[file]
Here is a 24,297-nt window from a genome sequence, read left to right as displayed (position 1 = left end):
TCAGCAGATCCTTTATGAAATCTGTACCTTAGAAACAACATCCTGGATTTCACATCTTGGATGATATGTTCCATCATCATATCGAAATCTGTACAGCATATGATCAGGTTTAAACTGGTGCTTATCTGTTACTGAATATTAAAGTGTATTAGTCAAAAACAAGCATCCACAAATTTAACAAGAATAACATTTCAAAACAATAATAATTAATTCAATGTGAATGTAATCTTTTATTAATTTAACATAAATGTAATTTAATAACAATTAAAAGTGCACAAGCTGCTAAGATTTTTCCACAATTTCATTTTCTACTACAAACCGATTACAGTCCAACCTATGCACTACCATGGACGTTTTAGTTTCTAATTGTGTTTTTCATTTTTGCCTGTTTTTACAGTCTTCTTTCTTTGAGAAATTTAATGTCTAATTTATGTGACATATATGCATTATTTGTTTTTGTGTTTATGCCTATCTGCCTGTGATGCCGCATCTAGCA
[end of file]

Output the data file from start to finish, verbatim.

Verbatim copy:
Here is a 24,297-nt window from a genome sequence, read left to right as displayed (position 1 = left end):
TCAGCAGATCCTTTATGAAATCTGTACCTTAGAAACAACATCCTGGATTTCACATCTTGGATGATATGTTCCATCATCATATCGAAATCTGTACAGCATATGATCAGGTTTAAACTGGTGCTTATCTGTTACTGAATATTAAAGTGTATTAGTCAAAAACAAGCATCCACAAATTTAACAAGAATAACATTTCAAAACAATAATAATTAATTCAATGTGAATGTAATCTTTTATTAATTTAACATAAATGTAATTTAATAACAATTAAAAGTGCACAAGCTGCTAAGATTTTTCCACAATTTCATTTTCTACTACAAACCGATTACAGTCCAACCTATGCACTACCATGGACGTTTTAGTTTCTAATTGTGTTTTTCATTTTTGCCTGTTTTTACAGTCTTCTTTCTTTGAGAAATTTAATGTCTAATTTATGTGACATATATGCATTATTTGTTTTTGTGTTTATGCCTATCTGCCTGTGATGCCGCATCTAGCA